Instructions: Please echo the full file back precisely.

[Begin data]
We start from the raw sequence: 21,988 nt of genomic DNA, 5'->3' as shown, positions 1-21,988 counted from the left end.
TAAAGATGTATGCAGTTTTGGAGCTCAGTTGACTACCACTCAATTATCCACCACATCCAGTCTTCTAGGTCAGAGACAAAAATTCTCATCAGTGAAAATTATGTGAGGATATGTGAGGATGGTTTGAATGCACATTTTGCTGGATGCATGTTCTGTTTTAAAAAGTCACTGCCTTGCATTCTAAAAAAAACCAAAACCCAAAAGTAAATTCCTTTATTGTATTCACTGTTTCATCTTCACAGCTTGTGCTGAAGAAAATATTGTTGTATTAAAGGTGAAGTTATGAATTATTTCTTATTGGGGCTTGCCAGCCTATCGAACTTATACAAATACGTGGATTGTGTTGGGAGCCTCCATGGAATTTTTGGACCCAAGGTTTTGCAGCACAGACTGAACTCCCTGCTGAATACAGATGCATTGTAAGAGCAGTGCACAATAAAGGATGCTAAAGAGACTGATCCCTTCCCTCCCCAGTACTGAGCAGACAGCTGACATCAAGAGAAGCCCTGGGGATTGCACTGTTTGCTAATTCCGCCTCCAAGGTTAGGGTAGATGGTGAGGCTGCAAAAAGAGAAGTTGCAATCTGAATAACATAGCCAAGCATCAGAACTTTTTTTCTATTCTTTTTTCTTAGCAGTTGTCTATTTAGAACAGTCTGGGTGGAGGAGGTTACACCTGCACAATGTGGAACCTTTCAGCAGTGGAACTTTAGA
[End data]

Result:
We start from the raw sequence: 21,988 nt of genomic DNA, 5'->3' as shown, positions 1-21,988 counted from the left end.
TAAAGATGTATGCAGTTTTGGAGCTCAGTTGACTACCACTCAATTATCCACCACATCCAGTCTTCTAGGTCAGAGACAAAAATTCTCATCAGTGAAAATTATGTGAGGATATGTGAGGATGGTTTGAATGCACATTTTGCTGGATGCATGTTCTGTTTTAAAAAGTCACTGCCTTGCATTCTAAAAAAAACCAAAACCCAAAAGTAAATTCCTTTATTGTATTCACTGTTTCATCTTCACAGCTTGTGCTGAAGAAAATATTGTTGTATTAAAGGTGAAGTTATGAATTATTTCTTATTGGGGCTTGCCAGCCTATCGAACTTATACAAATACGTGGATTGTGTTGGGAGCCTCCATGGAATTTTTGGACCCAAGGTTTTGCAGCACAGACTGAACTCCCTGCTGAATACAGATGCATTGTAAGAGCAGTGCACAATAAAGGATGCTAAAGAGACTGATCCCTTCCCTCCCCAGTACTGAGCAGACAGCTGACATCAAGAGAAGCCCTGGGGATTGCACTGTTTGCTAATTCCGCCTCCAAGGTTAGGGTAGATGGTGAGGCTGCAAAAAGAGAAGTTGCAATCTGAATAACATAGCCAAGCATCAGAACTTTTTTTCTATTCTTTTTTCTTAGCAGTTGTCTATTTAGAACAGTCTGGGTGGAGGAGGTTACACCTGCACAATGTGGAACCTTTCAGCAGTGGAACTTTAGA